Your Voting Guide to State, Alameda & San Leandro Measures
Prop 1: NO
Prop 1 is a bond measure that would raise billions to be spent on water infrastructure. Over 2 billion would be use to build dams, which has negative environmental consequences. The bond would be pay back from the state’s general fund, rather than by imposing fees to the agricultural businesses that will mostly benefit from this measure. Here is a useful and simple independent analysis of the bill.
Prop 2: NO
Prop 2 requires that 1.5% of general fund revenues be put into reserves. Half the money would go to pay off debt, and the other to be used in case of a fiscal emergency. While it sounds good in theory, it would be up to the Governor alone to declare such fiscal emergency, which concentrates too much power in the Governor’s office. In addition, in lean years, the Legislature would have to cut spending to make its required deposit – which is likely to happen on the back of the neediest. Indeed, the proposition also eliminates the need to pay back school districts for the years where the state does not meet its full financial obligations towards education. In all, this may serve Wall Street, but won’t serve California. Here is a useful and simple independent analysis of the measure.
Prop 45: YES
Prop 45 basically extends the Insurance Commissioner’s power to regulate car insurance rates to medical insurance. It will give the Insurance Commissioner the power to not approve health insurance rate increases if they are not justified by rising expenditures. It’s that simple.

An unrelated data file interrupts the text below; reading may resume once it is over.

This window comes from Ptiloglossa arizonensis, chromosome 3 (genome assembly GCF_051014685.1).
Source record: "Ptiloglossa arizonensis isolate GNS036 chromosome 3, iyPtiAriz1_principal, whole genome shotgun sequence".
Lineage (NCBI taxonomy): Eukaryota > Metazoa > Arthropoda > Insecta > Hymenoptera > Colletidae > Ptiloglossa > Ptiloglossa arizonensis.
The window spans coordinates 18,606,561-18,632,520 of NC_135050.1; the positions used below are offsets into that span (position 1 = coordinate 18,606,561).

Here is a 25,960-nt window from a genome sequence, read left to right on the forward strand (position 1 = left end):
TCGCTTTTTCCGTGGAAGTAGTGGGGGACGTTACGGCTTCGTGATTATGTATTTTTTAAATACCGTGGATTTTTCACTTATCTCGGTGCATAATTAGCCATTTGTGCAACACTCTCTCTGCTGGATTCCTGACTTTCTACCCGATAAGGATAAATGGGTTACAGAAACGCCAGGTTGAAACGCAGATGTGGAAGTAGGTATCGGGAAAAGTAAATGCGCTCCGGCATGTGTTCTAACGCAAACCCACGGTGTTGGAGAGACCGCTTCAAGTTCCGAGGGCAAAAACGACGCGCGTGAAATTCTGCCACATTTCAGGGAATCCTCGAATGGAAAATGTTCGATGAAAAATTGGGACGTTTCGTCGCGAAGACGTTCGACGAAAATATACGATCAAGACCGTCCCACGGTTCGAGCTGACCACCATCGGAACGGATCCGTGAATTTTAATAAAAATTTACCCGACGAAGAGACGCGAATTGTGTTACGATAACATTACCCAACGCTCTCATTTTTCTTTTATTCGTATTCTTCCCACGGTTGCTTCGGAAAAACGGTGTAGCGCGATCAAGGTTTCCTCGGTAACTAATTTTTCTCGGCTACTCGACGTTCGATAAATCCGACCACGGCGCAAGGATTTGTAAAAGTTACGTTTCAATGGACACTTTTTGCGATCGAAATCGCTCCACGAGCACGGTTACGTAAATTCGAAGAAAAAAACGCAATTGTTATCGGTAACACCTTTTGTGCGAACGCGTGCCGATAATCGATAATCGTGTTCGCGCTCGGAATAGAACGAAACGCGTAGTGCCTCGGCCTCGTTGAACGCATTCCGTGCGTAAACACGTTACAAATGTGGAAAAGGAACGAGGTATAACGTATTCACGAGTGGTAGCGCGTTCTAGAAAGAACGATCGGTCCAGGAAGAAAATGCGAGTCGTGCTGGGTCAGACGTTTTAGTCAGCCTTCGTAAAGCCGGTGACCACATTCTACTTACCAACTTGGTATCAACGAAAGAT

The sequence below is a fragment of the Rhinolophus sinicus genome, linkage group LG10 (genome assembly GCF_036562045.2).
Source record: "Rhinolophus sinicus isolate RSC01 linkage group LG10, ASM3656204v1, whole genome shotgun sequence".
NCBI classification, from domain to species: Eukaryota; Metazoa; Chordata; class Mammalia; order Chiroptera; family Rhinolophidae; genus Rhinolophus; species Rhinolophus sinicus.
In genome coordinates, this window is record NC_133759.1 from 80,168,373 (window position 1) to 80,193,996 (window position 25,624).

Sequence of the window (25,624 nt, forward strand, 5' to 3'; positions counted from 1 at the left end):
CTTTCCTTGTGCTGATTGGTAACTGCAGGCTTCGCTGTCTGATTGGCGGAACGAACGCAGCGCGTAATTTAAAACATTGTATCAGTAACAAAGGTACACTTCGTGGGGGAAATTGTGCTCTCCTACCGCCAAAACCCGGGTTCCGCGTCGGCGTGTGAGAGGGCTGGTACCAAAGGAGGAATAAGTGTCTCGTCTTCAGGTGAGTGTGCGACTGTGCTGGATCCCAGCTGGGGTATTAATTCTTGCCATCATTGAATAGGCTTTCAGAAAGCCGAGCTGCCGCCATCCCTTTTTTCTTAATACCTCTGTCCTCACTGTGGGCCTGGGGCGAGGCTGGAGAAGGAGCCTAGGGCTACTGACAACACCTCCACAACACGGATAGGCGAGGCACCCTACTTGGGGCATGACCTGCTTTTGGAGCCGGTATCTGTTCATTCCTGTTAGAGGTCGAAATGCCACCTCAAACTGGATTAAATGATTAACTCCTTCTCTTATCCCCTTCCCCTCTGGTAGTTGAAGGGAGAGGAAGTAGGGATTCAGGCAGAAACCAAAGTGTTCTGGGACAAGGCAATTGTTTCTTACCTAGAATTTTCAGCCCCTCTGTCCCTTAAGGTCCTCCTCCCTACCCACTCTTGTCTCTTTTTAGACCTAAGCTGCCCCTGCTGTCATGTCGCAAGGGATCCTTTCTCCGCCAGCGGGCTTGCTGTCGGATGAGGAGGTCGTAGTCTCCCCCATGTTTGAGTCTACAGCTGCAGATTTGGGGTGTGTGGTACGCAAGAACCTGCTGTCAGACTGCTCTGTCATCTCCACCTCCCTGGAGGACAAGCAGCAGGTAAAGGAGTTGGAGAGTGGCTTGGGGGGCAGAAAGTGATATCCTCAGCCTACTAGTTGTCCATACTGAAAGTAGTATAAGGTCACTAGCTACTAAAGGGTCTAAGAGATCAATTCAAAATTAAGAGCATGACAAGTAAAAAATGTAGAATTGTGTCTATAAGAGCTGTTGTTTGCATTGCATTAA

Health insurance rates have been going up immensely in the last few years, and the Affordable Care Act has had the perverse side effect of increasing them. This is because under the ACA, insurance companies must spend a fixed percentage of their revenue on medical care. This means, however, that their profit has decrease. The only way they can bring it back up is by increasing their revenues, and therefore their rates.
Insurance companies have been claiming that Prop 45 interferes with Obamacare, but it’s exactly the opposite, it makes if possible for people to chose to get health insurance rather than pay the fine.
Prop 46: NO
Trial lawyers, and victims of medical malpractice, justifiably want to raise the award caps on pain and suffering. However, in order to sell this proposition to a public weary of huge jury awards, they’ve added to the measure two very objectionable mandates. One is random drug testing for doctors. We don’t have enough physicians as it is in California, driving them away by subjecting them to such humiliating and unnecessary practices is unconscionable. The other, is the requirement that all medical professionals check a database that contains a list of schedule II prescriptions for Californians. That means that a person’s private medical information will be massively disseminated, with potential terrible results.
Prop 47: YES
Prop 48: NO
I’m a bit torn on this proposition and I want to do a little bit more research, but as of now I’m voting “No”. Prop 48 allows and Indian tribe whose reservation is not adequate for housing a casino, to put a casino in land they buy outside the reservation. The proposition is being fought by the Indian tribes that already have casinos and don’t want the competition.
Personally, I think we should not be building any more casinos. They take money away from the people who most need it, and they abuse natural resources – from electricity to water.
Still, apparently one of the reasons why they could not build a casino in their tribal lands, is that these are environmentally fragile. Before voting No I want to make sure that the tribe will not respond by going ahead and destroying their own environment.